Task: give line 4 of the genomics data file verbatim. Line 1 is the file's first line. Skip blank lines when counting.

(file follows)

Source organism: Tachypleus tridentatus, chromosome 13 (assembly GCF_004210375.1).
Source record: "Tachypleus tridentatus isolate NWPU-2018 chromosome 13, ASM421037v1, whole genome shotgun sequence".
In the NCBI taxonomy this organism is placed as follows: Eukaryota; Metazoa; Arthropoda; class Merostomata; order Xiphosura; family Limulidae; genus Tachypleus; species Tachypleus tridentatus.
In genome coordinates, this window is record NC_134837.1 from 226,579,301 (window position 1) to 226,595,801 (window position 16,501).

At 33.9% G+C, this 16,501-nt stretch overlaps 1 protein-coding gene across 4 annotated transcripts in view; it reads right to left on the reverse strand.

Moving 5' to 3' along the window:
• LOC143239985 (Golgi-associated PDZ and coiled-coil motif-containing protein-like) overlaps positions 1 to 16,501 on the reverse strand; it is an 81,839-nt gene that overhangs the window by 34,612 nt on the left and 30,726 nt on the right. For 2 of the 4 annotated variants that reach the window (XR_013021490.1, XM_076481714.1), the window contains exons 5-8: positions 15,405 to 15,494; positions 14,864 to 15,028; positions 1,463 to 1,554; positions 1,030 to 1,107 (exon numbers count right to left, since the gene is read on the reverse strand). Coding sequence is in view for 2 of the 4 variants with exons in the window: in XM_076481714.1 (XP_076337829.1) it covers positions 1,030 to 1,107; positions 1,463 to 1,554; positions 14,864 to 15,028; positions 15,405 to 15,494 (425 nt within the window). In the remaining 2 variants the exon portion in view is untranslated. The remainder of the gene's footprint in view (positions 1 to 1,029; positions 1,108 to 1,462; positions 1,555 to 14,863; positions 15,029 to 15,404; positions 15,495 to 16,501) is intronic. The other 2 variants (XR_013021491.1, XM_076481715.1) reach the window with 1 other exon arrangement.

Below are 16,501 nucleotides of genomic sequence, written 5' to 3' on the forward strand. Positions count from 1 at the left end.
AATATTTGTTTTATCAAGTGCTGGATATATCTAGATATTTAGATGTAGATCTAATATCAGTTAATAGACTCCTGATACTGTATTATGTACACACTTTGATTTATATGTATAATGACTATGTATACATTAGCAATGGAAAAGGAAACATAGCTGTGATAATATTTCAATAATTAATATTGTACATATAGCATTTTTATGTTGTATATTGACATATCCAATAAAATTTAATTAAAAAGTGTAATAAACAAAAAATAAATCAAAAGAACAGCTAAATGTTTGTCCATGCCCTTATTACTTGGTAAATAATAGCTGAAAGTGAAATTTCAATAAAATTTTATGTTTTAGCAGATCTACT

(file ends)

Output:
In genome coordinates, this window is record NC_134837.1 from 226,579,301 (window position 1) to 226,595,801 (window position 16,501).